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I currently have a regex that pulls up a 16 digit number from a file e.g.:

Regex:

Regex.Match(l, @"\d{16}")

This would work well for a number as follows:

1234567891234567

Although how could I also include numbers in the regex such as:

1234 5678 9123 4567

and

1234-5678-9123-4567

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Are all groups always composed by 4 digits? –  M42 Apr 20 '12 at 12:31
    
Always in groups of four, no others? –  Yorye Nathan Apr 20 '12 at 12:31
    
@M42 Yes they are –  user1326461 Apr 20 '12 at 12:32
    
@Yorye Nathan No there are not any others –  user1326461 Apr 20 '12 at 12:33
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5 Answers

If all groups are always 4 digit long:

\b\d{4}[ -]?\d{4}[ -]?\d{4}[ -]?\d{4}\b

to be sure the delimiter is the same between groups:

\b\d{4}(| |-)\d{4}\1\d{4}\1\d{4}\b
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Would \b\d{4}([- ]?)\d{4}\1\d{4}\1\d{4}\b be more readable? The pipe after the empty string hurts my brain! –  LexyStardust Apr 20 '12 at 12:41
    
@LexyStardust: It's just a matter of taste –  M42 Apr 20 '12 at 12:46
    
M42 agreed, Regexes are a window on the soul. Or something! –  LexyStardust Apr 20 '12 at 12:50
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If it's always all together or groups of fours, then one way to do this with a single regex is something like:

Regex.Match(l, @"\d{16}|\d{4}[- ]\d{4}[- ]\d{4}[- ]\d{4}")

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You could try something like:

^([0-9]{4}[\s-]?){3}([0-9]{4})$

That should do the trick.

Please note: This also allows

1234-5678 9123 4567

It's not strict on only dashes or only spaces.

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1  
Doesn't match when there're no delmiters, ie 1234567890123456 –  M42 Apr 20 '12 at 12:41
    
@M42, sorry, you are right. Fixed it. –  Machiel Apr 20 '12 at 12:43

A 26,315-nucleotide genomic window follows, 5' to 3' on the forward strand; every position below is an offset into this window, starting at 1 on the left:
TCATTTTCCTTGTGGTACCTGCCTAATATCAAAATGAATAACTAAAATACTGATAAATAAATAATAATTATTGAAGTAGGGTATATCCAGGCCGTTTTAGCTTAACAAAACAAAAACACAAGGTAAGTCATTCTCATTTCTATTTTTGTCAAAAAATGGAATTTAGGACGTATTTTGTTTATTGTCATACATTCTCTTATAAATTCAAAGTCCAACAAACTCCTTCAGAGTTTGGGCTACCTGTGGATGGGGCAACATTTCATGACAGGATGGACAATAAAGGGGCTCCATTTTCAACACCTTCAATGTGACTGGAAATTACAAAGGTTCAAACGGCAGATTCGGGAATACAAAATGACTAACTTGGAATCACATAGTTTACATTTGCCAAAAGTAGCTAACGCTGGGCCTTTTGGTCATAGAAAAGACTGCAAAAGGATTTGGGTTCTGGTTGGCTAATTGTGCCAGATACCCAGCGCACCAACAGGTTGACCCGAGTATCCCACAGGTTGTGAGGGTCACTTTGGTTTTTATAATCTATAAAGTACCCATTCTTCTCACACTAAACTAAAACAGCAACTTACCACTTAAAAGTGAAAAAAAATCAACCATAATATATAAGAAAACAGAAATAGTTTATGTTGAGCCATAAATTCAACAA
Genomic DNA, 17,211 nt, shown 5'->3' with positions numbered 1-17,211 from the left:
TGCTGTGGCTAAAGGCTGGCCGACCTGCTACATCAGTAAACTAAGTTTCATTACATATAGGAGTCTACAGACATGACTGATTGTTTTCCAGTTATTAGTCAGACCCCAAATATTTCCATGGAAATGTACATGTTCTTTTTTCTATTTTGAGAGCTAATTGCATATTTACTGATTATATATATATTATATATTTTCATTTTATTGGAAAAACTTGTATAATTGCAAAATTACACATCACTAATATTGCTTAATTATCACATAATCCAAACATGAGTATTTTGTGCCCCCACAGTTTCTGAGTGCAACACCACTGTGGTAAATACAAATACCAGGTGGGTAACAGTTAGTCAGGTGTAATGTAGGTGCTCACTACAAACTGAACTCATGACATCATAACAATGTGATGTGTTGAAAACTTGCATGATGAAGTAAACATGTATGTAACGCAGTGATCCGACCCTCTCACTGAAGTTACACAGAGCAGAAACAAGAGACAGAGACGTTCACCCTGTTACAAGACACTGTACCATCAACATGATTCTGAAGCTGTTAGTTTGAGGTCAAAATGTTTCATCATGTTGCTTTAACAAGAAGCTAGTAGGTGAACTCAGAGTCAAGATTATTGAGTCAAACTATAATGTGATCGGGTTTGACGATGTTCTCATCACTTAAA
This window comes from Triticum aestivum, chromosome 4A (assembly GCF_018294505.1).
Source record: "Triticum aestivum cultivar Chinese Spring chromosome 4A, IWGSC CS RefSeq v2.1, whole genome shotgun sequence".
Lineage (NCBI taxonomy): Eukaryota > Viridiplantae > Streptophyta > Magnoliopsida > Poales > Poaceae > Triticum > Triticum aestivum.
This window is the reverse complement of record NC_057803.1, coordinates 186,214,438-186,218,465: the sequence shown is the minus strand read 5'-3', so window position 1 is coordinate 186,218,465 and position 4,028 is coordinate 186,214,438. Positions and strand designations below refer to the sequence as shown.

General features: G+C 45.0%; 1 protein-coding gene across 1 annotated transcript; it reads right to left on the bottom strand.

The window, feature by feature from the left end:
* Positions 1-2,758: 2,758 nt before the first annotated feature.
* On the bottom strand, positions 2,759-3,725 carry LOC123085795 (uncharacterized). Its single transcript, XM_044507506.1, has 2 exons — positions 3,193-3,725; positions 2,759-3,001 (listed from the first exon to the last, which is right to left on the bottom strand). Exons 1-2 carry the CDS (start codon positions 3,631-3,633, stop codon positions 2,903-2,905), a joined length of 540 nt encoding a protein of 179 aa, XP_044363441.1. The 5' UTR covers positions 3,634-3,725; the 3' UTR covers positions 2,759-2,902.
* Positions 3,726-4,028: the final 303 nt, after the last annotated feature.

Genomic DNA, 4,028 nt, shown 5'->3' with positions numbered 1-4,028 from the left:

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Another option is to just use the regex you currently have, and strip all offending characters out of the string before you run the regex:

var input = fileValue.Replace("-",string.Empty).Replace(" ",string.Empty);
Regex.Match(input, @"\d{16}");
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Here is a pattern which will get all the numbers and strip out the dashes or spaces. Note it also checks to validate that there is only 16 numbers. The ignore option is so the pattern is commented, it doesn't affect the match processing.

string value = "1234-5678-9123-4567";
string pattern = @"
^                   # Beginning of line
(                   # Place into capture groups for 1 match
  (?<Number>\d{4})    # Place into named group capture
  (?:[\s-]?)          # Allow for a space or dash optional
){4}                  # Get 4 groups
(?!\d)                # 17th number, do not match! abort
$                   # End constraint to keep int in 16 digits
";

var result = Regex.Match(value, pattern, RegexOptions.IgnorePatternWhitespace)
                  .Groups["Number"].Captures
                  .OfType<Capture>()
                  .Aggregate (string.Empty, (seed, current) => seed + current);


Console.WriteLine ( result ); // 1234567891234567

// Shows False due to 17 numbers!
Console.WriteLine ( Regex.IsMatch("1234-5678-9123-45678", pattern, RegexOptions.IgnorePatternWhitespace));
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Doesn't work if the number is in the middle of a string. –  M42 Apr 20 '12 at 13:11
    
True...but the OP needs to give us an example which demonstrated the need to work within a file...we shouldn't have to read their mind to figure out the multitude of permuations which could be the case. –  OmegaMan Apr 20 '12 at 13:35
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